Prior to start2
Me (part of a three man team) just prior to the start of a statewide Ohio Big Day in May 2002. I’m not clear on why the background looks so light. The photo metadata says it was taken at 11:45 pm. I believe the location was Big Island Wildlife Area. We were on pace to set a state record when vehicle trouble late in the day messed it up.

For some years, I have been mulling over the idea of doing a Big Day in a small area near my home in Los Angeles just to see how many species I can get. A Big Day, in birding parlance, is an effort to hear and see as many bird species as possible in a defined geographic area in 24 hours (usually midnight to midnight). I’ve done many, and was even part of a group that held the Big Day country record for Belize for a time. I considered conducting this effort in Elyria Canyon Park next to my home, but I wasn’t sure I could do significantly better than my previous 50 species morning I got lucky on one day. If I expanded my range a bit – my thinking went – and did it without the use of a car, a decent day could still be an interesting side note about how many species of birds you can find in a small area, even in a massive city like Los Angeles.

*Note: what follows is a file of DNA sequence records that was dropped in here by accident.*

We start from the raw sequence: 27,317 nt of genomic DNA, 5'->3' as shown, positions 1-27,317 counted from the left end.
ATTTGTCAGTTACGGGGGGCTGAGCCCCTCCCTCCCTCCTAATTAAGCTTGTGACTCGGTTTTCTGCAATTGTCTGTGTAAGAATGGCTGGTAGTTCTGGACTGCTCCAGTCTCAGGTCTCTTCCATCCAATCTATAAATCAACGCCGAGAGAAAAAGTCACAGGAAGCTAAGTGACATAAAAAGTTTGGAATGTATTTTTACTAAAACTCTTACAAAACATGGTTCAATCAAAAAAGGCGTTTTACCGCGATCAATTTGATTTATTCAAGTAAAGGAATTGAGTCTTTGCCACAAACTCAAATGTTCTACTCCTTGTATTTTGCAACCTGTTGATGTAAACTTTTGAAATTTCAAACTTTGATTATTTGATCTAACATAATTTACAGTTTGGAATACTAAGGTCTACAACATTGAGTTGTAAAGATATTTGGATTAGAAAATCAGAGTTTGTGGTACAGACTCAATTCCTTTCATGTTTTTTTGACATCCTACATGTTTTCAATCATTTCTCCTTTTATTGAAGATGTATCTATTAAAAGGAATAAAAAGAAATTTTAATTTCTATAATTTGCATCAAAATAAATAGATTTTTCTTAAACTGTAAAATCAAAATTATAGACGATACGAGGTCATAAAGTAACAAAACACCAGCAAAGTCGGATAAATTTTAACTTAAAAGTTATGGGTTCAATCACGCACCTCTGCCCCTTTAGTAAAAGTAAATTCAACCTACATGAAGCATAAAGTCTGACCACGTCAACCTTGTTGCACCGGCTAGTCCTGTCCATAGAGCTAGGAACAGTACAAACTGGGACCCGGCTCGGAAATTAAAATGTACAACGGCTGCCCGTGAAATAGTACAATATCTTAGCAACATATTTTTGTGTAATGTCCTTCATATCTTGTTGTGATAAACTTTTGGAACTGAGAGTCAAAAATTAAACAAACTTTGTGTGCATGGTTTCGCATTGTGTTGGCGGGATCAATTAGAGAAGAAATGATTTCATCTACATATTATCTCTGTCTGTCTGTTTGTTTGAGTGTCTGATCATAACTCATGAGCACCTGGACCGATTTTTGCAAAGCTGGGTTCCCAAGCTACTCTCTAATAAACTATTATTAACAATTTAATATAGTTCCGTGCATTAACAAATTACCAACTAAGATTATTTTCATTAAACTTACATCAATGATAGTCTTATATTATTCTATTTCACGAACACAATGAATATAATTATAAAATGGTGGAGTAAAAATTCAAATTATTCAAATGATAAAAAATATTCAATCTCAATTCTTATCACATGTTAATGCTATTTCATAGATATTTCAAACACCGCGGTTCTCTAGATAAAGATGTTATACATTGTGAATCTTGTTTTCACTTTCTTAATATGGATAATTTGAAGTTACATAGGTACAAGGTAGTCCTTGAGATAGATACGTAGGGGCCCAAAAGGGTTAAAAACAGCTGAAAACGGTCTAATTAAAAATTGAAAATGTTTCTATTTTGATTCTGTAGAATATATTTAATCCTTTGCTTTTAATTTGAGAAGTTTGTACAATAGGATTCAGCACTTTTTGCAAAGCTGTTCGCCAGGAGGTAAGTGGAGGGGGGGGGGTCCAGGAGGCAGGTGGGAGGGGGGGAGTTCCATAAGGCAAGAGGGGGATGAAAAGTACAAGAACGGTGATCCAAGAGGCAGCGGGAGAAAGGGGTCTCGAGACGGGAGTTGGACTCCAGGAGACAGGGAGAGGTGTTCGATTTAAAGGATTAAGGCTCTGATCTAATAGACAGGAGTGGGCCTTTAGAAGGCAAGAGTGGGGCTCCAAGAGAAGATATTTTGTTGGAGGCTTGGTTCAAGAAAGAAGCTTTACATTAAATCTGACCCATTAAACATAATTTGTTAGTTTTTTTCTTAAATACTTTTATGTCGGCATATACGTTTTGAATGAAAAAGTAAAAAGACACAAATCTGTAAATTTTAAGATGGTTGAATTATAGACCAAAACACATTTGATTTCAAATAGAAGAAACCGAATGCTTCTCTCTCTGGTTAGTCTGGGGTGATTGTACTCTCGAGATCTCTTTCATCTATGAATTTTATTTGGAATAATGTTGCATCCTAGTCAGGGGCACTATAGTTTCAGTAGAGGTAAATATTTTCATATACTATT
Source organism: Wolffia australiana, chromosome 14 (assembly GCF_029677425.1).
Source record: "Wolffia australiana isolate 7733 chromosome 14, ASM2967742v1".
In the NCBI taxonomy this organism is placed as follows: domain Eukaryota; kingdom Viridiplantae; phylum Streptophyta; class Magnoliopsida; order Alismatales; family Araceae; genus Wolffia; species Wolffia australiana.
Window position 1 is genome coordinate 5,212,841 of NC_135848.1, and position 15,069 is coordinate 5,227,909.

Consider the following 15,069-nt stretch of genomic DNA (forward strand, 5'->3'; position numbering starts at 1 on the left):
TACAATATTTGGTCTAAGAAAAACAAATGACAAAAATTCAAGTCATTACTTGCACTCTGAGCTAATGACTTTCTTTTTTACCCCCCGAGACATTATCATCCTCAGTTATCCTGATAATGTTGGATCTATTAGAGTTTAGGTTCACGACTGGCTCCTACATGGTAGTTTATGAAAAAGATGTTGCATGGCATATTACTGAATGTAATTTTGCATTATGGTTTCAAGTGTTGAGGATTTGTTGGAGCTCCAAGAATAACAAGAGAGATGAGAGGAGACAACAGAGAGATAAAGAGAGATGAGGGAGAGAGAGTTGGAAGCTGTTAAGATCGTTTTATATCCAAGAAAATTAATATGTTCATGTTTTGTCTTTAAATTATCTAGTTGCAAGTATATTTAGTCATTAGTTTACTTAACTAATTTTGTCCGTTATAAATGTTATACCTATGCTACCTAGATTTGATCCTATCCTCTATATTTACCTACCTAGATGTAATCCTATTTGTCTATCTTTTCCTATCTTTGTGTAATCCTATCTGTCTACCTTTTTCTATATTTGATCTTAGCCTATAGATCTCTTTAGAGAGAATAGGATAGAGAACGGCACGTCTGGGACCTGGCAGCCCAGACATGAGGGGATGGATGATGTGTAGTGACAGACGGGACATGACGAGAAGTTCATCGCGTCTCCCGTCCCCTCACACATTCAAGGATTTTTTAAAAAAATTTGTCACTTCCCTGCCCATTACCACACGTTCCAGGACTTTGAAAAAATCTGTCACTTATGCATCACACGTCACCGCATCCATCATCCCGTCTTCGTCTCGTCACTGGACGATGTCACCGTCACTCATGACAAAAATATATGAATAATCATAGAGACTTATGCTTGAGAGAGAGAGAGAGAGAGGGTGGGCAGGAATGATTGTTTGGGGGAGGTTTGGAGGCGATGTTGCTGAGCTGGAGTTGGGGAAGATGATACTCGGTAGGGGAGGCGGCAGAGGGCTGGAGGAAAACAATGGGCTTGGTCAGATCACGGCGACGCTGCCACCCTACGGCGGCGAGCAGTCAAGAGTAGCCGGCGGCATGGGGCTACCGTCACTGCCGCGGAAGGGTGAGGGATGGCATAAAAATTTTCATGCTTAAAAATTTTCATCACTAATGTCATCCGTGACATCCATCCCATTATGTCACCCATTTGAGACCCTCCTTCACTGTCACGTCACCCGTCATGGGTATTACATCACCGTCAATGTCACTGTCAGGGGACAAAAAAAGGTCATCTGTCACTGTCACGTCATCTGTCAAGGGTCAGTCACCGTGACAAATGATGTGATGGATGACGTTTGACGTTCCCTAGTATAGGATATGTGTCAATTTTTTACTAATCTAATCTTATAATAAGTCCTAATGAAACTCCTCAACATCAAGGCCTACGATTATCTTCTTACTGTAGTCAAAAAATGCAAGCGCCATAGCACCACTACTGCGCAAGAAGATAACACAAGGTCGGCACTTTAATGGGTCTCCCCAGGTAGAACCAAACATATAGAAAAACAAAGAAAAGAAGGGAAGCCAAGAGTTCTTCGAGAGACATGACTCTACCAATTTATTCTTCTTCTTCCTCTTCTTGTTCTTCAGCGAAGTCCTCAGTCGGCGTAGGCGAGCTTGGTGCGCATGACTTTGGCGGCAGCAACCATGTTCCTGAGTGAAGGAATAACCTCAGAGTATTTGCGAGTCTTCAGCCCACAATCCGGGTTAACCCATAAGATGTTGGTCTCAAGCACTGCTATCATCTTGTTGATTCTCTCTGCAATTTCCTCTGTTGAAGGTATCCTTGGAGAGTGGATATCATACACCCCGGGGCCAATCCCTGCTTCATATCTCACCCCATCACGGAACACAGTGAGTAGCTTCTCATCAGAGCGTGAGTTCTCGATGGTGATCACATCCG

As I realized the day my race was originally scheduled was also Bird LA Day, I began pondering a Big Day effort associated with that. As the week went on, I established a one mile radius from my home as the area (covering all of my neighborhood of Mt. Washington, plus Rio de Los Angeles State Park where I walk my dog several days a week, as well as a slice of the Los Angeles River) and realized Saturday would not be the best day to do the effort because of rain in the weather forecast and more people out and about. I settled on Friday, May 5 as the date. I establishing hiking and biking as my modes of transport. I looked over bird lists and thought that 75 species was a possible total if I had a good day.

The Summary

Before I go into a narrative about how my day went, here’s a summary of the day for those who want to get to the point, have short attention spans, or both:

  • Total species: 81 (species list at the end)